Abby McEwen, Assistant Professor, University of Maryland, College Park
From 1929 through 1930, Frida Kahlo painted a portrait of a young woman which would remain unfinished. Kahlo’s approach to the portrait is not unlike that of her own self-portrait painted around that same time and titled Self-Portrait (Time Flies). The latter suggests the sitter must have been someone particularly close and special to the artist. Both paintings depict feminine figures seated in a balcony in front of an iron balustrade framed by a heavy curtain pulled back with a thick cord. Both women are dressed in white, their gazes fixed beyond the painting; but unlike Frida’s gaze, which is directed at the viewer, the young woman’s gaze appears to be consumed by her own thoughts. The fact that Frida Kahlo would depict another woman in a similar pose and composition suggests her desire to establish a connection between both paintings as well as between both sitters. Undoubtedly Kahlo knew this young woman whose identity has been subject to various attributions, yet the painting itself was left incomplete with the pink ribbon or banderole along the upper edge left empty with no inscription relative to the model’s identity.
But who is this virginal and reserved young woman Kahlo depicted wearing elegant white gloves, in a 1920s-style sleeveless dress, with a multi-strand necklace suggested with only a few brushstrokes, and adorned with a single coquettish flower in her hair? In my recent research, I have discovered that Frida Kahlo had a schoolmate at the Escuela Nacional Preparatoria named Elena Boder. Elena was a Russian immigrant originally from Odessa, Ukraine who had arrived in Mexico in 1919 via Japan, fleeing the Bolshevik Revolution. Frida and Elena were both born in 1907 and as high school students at the Preparatoria they dreamed of becoming physicians. From 1921-1924, they studied the same courses, including botany, which Elena passed while Frida failed; yet they both passed geometric drawing and Spanish literature. Indeed, the two followed a similar academic path up until the fateful accident on September 17, 1925 which interrupted Kahlo’s studies, while Boder was provisionally admitted to medical school on January 31, 1925 having completed her preparatory studies.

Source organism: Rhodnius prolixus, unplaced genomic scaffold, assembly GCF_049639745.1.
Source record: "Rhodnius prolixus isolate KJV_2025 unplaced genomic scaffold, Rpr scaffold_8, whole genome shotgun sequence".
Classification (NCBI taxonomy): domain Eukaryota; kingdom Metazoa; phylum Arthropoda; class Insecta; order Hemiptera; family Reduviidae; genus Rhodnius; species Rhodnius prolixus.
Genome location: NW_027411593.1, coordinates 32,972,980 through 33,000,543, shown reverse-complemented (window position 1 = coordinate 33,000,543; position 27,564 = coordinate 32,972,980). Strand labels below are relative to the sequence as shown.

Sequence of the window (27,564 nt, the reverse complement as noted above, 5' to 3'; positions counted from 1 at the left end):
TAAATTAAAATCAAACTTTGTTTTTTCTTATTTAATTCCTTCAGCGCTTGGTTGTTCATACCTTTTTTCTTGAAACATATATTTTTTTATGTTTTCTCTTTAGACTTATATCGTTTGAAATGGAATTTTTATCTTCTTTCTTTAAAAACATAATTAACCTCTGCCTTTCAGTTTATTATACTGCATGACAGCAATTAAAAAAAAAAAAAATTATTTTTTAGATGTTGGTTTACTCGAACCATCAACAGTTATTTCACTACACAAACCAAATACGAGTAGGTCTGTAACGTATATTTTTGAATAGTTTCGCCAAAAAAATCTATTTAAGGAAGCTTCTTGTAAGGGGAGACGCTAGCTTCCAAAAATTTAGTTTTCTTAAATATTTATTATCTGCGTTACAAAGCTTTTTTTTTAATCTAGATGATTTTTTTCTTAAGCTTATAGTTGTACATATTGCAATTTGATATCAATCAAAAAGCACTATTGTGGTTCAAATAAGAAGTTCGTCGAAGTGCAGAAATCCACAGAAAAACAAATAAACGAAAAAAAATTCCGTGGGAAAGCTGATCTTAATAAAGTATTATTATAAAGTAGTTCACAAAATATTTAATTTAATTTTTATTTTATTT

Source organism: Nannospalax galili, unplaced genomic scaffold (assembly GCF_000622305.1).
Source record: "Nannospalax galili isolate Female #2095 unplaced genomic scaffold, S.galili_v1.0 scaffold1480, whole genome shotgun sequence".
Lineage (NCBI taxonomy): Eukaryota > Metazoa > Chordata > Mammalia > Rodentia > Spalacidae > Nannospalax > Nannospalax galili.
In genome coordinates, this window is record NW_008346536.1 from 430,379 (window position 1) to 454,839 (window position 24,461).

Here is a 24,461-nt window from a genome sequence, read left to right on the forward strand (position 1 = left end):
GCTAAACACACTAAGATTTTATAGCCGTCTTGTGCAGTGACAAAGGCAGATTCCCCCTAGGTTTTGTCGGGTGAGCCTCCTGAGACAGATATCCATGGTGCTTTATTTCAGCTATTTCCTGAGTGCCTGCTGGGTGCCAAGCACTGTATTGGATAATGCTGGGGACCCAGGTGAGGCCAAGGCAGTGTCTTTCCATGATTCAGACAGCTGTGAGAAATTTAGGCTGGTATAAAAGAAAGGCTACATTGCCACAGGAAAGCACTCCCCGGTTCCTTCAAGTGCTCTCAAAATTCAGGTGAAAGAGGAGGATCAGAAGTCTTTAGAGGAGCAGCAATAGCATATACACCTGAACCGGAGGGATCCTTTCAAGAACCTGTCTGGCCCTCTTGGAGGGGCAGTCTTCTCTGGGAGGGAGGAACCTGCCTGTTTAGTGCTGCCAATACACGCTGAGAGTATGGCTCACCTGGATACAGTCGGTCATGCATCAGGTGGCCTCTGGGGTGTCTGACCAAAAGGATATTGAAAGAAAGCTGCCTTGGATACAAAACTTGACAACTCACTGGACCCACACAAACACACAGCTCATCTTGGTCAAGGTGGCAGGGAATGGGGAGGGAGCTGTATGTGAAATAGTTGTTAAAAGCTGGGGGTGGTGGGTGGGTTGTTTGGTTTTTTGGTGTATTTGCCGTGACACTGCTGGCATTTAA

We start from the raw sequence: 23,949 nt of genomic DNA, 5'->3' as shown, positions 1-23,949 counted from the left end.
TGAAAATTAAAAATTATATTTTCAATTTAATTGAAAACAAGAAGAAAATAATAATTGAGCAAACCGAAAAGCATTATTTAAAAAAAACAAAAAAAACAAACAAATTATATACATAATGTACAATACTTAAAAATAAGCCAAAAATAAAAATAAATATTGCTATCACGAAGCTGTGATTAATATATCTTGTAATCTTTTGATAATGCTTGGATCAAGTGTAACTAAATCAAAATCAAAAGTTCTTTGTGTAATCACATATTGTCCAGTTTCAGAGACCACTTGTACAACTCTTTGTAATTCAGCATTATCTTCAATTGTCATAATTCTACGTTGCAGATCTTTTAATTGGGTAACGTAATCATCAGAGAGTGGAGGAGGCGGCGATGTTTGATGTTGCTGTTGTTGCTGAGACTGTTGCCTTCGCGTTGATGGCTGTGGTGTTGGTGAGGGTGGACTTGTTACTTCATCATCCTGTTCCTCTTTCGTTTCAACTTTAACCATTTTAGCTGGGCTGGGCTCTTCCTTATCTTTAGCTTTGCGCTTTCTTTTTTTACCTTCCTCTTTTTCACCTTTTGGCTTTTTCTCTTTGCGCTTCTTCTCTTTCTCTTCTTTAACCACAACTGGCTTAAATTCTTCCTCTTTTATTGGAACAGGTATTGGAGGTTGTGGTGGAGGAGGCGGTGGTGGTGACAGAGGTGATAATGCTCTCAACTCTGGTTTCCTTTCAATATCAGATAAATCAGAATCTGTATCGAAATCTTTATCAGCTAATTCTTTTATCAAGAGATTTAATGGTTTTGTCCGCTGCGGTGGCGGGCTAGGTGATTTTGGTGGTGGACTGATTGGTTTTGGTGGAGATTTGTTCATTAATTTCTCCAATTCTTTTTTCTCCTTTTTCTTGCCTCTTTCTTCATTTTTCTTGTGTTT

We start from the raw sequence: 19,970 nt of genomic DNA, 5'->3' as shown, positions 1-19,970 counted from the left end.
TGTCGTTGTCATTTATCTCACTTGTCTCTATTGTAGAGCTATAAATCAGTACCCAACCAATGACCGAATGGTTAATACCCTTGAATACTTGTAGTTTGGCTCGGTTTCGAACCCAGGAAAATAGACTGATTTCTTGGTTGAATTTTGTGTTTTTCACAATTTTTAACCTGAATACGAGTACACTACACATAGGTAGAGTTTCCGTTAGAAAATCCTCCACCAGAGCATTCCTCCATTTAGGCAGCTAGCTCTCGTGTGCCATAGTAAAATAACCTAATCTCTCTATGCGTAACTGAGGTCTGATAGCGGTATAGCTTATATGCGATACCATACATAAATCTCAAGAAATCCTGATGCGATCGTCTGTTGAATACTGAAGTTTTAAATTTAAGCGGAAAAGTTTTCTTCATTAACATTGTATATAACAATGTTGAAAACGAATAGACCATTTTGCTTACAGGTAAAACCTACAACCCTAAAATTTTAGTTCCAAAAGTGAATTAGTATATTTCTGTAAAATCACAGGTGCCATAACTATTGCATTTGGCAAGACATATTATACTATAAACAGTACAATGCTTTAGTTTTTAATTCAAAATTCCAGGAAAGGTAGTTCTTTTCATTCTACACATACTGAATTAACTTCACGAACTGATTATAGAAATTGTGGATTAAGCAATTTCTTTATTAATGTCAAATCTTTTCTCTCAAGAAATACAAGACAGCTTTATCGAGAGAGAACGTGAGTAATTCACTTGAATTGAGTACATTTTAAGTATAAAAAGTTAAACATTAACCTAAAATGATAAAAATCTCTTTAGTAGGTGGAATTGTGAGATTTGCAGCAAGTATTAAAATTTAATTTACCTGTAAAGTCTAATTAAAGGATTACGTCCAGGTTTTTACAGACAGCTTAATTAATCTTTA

Confined to bed following her near fatal accident, Kahlo began to paint. Around 1927, she started visiting the artist Diego Rivera and joined the Communist Party; by August 1929 the two had married and Kahlo had embarked on her career as a painter. It’s possible the friendship between Elena Boder and Kahlo continued during this period, and perhaps Elena was the model for the Portrait of a Lady in White. If we compare a 1925 photograph of Elena Boder with Kahlo’s portrait, we immediately notice Elena’s serene beauty and the delicate features of her mouth and nose, including the unusual distance between her eyes and fine eyebrows, along with her dark wavy hair that frame her face. The lasting friendship between these two very gifted women, must have surely inspired Kahlo to create the portrait that remained unfinished at the time Frida left Mexico in November 1930 to accompany Diego Rivera to San Francisco, where he had been invited to paint several murals. Upon Frida’s return, she discovered Elena had emigrated to the United States, via El Paso, Texas on October 18, 1932, which may explain why the painting was never completed—a testament to a special friendship interrupted by destiny’s whims. In the ensuing years, Elena Boder became an eminent neurosurgeon, developed a diagnostic test for detecting dyslexia in young children, and became an authority in the fields of medicine and science. Yet somehow the former classmates met up again. A couple of years before her death, Frida dedicated a small still life to her friend, and although the inscription is now faint, it reads: “For Elena Boder, painted with all my love. Frida Kahlo”—a poignant conclusion to an enduring friendship, and a potential clue for deciphering the possible identity of the sitter of the beautiful and mysterious Portrait of a Lady in White, painted by Frida Kahlo at a significant moment in her life.
Professor Luis-Martin Lozano, art historian